17

I have a non-Apache server listening to port 8001 and Apache listening port 80. I want a certain virtual domain to actually be served by the non-Apache server over port 80.

Example:

<VirtualHost *:80>
  Servername example.com

  # Forward this on to the server on port 8001
</VirtualHost>

I thought I could do this with mod_proxy and ProxyPass with something like this.

ProxyPass * http://www.example.com:8001/

But that doesn't work.

  • 1
    You might have better luck with this on ServerFault. – Matt Solnit Jul 22 '09 at 0:20
25

ProxyPass * http://www.example.com:8001/

star is only valid in a block. Forward slash is what you want.

ProxyPass / http://www.example.com:8001/
ProxyPassReverse / http://www.example.com:8001/

The reverse proxy ensures that redirects sent by your port 8001 server are adjusted to the canonical name name of your proxy.

The apache manual has some examples. http://httpd.apache.org/docs/2.0/mod/mod_proxy.html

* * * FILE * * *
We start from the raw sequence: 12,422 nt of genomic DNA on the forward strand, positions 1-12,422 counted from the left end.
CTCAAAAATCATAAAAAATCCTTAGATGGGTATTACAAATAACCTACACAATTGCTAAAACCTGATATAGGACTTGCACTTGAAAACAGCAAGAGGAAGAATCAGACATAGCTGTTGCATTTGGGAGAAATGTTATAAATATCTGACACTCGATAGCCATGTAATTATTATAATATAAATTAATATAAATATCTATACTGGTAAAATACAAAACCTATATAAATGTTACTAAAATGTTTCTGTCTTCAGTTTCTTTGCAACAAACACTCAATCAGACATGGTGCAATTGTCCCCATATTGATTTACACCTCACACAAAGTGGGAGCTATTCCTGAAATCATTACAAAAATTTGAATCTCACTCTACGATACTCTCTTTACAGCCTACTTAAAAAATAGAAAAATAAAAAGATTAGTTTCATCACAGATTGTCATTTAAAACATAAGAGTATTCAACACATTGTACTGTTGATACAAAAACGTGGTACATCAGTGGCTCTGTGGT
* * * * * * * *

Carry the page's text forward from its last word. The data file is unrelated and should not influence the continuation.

5

I have a site hosted by apache on port 80. I also have a python web server listening on port 8880, which needed accessed via http://[mydomainname]/something. Using txyoji's answer, I got it working by simply adding a proxy pass to my virtual host definition like so:

ProxyPass /something http://mydomainname:8880/something
ProxyPassReverse /something http://mydomainname:8880/something

UPDATE

Depending your setup, an even better way to do this is to setup a proxy pass for a port on "localhost". I think it's a bit more clear what you're doing, plus more portable. Along with this, you don't have to even open up the firewall to that port! You can proxy pass locally to any port, so there is no reason to expose that to the outside world if you don't have to. Funnel everything through port 80 and have Apache always "run out in front". Then, you can just worry about the security of that.

ProxyPass /something http://localhost:8880/something
ProxyPassReverse /something http://localhost:8880/something

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